Maybe the defendant is an insurance company? Juries (like everyone else except defense attorneys) do not like insurance companies. As a result, if you can bring a claim directly against an insurance company it is likely to be well-received by the jury.


Venue and jurisdiction of the court are also important factors.

The venue of your case can make all of the difference. If your case is in federal court that will certainly affect the value of the claim. In Utah, federal court requires a unanimous jury verdict unlike state court. And it draws from a much broader jury pool geographically which makes it more difficult to have a good sense about what type of jury you are going to get.

Also, there is no right to voir dire in federal court, which can me a significant limiting factor at trial.

What about the judge? Does the judge limit voir dire? What kind of evidence does this particular judge allow in opening and closing? Does the judge have a bias for the defense? For plaintiffs?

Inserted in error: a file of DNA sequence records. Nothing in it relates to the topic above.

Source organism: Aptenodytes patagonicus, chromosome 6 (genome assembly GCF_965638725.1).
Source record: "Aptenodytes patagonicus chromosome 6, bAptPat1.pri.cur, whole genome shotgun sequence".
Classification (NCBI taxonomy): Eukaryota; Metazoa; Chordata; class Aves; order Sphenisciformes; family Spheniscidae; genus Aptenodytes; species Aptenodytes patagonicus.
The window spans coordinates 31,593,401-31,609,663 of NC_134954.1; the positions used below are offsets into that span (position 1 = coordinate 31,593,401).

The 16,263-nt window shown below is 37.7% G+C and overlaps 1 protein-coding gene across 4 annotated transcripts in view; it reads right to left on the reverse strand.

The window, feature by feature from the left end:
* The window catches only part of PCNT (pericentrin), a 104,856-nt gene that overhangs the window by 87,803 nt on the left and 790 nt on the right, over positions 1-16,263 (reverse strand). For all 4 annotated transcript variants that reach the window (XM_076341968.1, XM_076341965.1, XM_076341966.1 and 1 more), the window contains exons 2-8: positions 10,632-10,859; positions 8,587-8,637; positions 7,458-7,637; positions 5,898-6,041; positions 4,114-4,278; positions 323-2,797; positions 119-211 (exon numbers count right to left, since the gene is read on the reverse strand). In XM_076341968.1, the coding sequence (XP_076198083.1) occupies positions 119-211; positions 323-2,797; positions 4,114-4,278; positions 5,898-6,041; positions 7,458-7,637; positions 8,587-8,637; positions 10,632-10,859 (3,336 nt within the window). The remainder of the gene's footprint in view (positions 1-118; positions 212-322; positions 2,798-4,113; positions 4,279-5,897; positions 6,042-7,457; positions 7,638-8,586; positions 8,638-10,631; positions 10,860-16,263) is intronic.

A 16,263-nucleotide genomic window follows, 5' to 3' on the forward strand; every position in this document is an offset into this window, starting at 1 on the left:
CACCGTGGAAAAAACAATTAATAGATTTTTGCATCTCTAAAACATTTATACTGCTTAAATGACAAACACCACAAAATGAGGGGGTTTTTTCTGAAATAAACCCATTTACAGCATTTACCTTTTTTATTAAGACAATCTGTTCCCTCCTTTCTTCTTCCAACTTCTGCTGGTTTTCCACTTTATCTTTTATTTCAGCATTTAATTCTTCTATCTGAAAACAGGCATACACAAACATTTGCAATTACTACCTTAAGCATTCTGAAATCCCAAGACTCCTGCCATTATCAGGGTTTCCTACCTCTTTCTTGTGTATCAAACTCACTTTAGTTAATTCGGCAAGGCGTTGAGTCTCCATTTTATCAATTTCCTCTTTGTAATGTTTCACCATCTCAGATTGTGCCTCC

Or maybe the case is in binding arbitration. Arbitration is quicker and more efficient but the awards are generally much lower.


Liability and causation are a critical factors affecting the value of your case at trial.  

Is liability disputed by the defense? If so, do you have favorable witnesses? If liability is disputed and you have favorable witnesses, the case is even more valuable at trial than if the defense admitted to liability. Juries tend to return larger verdicts in disputed liability cases—assuming, of course, that you are able to prevail on the disputed liability issue. Once you do that, the jury is likely to reward you with a strong verdict.